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Breast Cancer Res. 2011; 13(3): R68.
Published online Jun 24, 2011. doi:  10.1186/bcr2908
PMCID: PMC3218957

Impact of established prognostic factors and molecular subtype in very young breast cancer patients: pooled analysis of four EORTC randomized controlled trials

Abstract

Introduction

Young age at the time of diagnosis of breast cancer is an independent factor of poor prognosis. In many treatment guidelines, the recommendation is to treat young patients with adjuvant chemotherapy regardless of tumor characteristics. However, limited data on prognostic factors are available for young breast cancer patients. The purpose of this study was to determine the prognostic value of established clinical and pathological prognostic factors in young breast cancer patients.

Methods

Data from four European Organisation for Research and Treatment of Cancer (EORTC) clinical trials were pooled, resulting in a dataset consisting of 9,938 early breast cancer patients with a median follow-up of 11 years. For 549 patients aged less than 40 years at the time of diagnosis, including 341 node negative patients who did not receive chemotherapy, paraffin tumor blocks were processed for immunohistochemistry using a tissue microarray. Cox proportional hazard analysis was applied to assess the association of clinical and pathological factors with overall and distant metastasis free survival.

Results

For young patients, tumor size (P = 0.01), nodal status (P = 0.006) and molecular subtype (P = 0.02) were independent prognostic factors for overall survival. In the node negative subgroup, only molecular subtype was a prognostic factor for overall survival (P = 0.02). Young node negative patients bearing luminal A tumors had an overall survival rate of 94% at 10 years' follow-up compared to 72% for patients with basal-type tumors.

Conclusions

Molecular subtype is a strong independent prognostic factor in breast cancer patients younger than 40 years of age. These data support the use of established prognostic factors as a diagnostic tool to assess disease outcome and to plan systemic treatment strategies in young breast cancer patients.

Introduction

The incidence of early stage breast cancer in young women is increasing. At present, breast cancer at a young age, that is, less than 40 years, accounts for approximately 5 to 7.5% of the total number of cases diagnosed each year in Western Europe and the US [1-3]. Based upon multiple retrospective analyses that demonstrated the unfavorable impact of young age on prognosis in breast cancer, several current consensus guidelines have included age ≥ 35 years as an absolute indication for adjuvant systemic chemotherapy irrespective of other tumor characteristics [4-6]. These guidelines imply that for young patients with favorable tumor features such as small tumor size and negative axillary nodal status, adjuvant chemotherapy and hormonal therapy for patients with hormone receptor positive tumors is advised although absolute treatment benefits are not well known. Moreover, the long-term toxicity of adjuvant chemotherapy and the implications of possible fertility impairment and premature menopause are of particular concern in young women [7]. In addition to an increased risk of developing distant metastases, local recurrence rates after mastectomy or breast conserving therapy are also higher than in older patients [5]. It has been demonstrated that an additional boost dose of radiotherapy after breast-conserving surgery decreases the risk of local recurrence especially in young women [8], but these loco-regional recurrence rates are still significantly higher compared with mastectomy in the young patients.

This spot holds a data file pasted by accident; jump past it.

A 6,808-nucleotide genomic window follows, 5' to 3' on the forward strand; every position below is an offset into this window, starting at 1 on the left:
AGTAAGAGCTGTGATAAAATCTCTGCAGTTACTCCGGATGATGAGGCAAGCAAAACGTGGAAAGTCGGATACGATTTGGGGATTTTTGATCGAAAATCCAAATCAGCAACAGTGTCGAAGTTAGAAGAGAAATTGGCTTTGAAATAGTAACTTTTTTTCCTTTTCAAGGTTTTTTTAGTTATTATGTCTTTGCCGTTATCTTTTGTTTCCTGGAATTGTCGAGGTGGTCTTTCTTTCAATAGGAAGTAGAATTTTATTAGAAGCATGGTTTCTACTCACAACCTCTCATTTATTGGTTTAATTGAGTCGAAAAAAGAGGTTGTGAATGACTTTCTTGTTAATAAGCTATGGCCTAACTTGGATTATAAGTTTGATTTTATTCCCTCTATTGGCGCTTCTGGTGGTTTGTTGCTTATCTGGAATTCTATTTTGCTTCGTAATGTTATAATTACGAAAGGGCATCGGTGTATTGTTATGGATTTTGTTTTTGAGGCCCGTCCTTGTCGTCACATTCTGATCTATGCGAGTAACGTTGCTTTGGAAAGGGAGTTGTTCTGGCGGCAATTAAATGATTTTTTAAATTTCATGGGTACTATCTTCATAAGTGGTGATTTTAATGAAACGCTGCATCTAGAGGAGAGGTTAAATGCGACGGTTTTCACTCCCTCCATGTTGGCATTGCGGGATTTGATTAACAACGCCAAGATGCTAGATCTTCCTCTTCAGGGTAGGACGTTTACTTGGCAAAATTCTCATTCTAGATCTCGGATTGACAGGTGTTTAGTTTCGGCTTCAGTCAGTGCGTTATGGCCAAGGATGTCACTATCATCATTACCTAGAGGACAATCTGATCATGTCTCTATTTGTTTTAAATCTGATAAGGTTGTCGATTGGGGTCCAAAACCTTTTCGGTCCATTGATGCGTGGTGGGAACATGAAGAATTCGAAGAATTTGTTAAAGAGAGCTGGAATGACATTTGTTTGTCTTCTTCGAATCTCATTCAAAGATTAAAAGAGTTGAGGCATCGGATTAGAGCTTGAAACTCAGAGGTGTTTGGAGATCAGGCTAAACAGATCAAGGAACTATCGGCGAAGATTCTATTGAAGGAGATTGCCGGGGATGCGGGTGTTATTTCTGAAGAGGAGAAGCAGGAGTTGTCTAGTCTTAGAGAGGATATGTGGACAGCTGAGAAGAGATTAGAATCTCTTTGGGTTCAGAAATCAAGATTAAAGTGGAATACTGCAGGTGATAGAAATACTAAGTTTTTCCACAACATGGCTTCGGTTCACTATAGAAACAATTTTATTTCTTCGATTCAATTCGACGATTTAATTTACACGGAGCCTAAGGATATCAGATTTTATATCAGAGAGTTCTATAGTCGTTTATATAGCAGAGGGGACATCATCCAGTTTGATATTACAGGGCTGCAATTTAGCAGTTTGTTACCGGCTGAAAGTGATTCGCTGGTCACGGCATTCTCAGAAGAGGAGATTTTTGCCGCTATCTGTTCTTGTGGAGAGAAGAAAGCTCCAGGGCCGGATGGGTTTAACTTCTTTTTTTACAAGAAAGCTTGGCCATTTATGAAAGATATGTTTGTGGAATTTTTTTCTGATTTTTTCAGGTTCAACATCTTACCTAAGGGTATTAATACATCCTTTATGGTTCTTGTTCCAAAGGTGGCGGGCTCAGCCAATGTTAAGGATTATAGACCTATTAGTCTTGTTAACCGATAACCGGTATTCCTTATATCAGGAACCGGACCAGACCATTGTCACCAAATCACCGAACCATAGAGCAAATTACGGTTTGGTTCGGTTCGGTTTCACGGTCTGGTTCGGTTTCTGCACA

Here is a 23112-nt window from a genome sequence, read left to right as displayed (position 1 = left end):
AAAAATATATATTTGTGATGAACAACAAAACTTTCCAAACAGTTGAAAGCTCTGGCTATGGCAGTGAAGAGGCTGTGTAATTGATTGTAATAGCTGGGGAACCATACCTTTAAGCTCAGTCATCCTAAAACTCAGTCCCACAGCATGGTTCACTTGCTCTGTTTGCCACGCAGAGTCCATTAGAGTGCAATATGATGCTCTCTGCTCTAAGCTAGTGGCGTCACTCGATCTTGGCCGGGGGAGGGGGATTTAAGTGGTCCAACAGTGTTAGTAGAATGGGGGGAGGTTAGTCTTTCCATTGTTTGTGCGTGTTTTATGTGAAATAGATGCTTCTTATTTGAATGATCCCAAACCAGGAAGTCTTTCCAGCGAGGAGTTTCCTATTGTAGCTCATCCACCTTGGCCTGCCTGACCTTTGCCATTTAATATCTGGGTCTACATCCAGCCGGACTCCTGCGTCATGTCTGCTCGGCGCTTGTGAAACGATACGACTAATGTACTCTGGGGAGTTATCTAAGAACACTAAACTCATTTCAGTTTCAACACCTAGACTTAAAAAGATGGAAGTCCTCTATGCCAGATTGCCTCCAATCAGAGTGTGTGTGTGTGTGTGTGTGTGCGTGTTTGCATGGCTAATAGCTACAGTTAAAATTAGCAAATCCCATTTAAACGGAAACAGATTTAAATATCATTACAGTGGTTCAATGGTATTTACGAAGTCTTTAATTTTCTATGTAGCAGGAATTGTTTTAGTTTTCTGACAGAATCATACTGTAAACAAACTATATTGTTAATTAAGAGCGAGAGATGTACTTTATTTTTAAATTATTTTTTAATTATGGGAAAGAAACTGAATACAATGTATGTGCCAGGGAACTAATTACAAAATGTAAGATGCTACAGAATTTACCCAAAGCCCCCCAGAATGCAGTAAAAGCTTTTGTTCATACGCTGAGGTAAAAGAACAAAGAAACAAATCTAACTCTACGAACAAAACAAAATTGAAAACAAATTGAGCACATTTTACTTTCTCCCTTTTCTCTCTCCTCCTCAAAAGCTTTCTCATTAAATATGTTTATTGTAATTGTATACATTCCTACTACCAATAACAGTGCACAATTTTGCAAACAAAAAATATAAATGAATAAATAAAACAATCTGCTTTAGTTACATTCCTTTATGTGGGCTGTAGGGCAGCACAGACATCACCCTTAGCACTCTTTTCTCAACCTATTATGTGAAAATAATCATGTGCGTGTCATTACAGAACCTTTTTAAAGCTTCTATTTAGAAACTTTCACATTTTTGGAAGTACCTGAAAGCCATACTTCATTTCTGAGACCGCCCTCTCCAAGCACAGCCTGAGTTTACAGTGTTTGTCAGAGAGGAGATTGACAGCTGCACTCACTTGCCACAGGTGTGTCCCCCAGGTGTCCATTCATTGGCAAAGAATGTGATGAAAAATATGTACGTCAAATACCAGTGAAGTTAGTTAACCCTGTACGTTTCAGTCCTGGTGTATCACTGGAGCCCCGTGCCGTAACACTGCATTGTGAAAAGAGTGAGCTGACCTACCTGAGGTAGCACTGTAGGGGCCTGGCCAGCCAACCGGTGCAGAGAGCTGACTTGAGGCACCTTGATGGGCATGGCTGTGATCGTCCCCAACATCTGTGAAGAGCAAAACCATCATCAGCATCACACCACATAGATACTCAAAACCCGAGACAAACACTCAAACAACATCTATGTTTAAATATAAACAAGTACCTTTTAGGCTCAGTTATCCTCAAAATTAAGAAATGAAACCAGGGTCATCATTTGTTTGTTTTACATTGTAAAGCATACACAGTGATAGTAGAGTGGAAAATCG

Retrospective analyses have demonstrated breast cancer at a very young age to be associated with higher grade, estrogen receptor negative tumors, a more advanced stage of disease at the time of diagnosis, and the presence of BRCA-1 or -2 germline mutations [9-13]. Recent gene expression profiling studies showed that tumors of young women showed a higher probability of PI3K, Myc, and β-catenin deregulation and lower mRNA levels of estrogen receptor-α, estrogen receptor-β and progesterone receptor, but higher levels of HER2, and epidermal growth factor receptor [14,15].

More refined knowledge of prognostic factors in young breast cancer patients will be of use in guiding therapy, including adjuvant chemotherapy, in these women. The prognostic value of molecular subtype based on immunohistochemistry is uncertain within the group of young breast cancer patients. Therefore, we pooled the data of four randomized European Organisation for Research and Treatment of Cancer (EORTC) early stage breast cancer trials and collected and characterized tumor material of patients younger than 40 years in order to perform multivariate prognostic factor analyses.

Materials and methods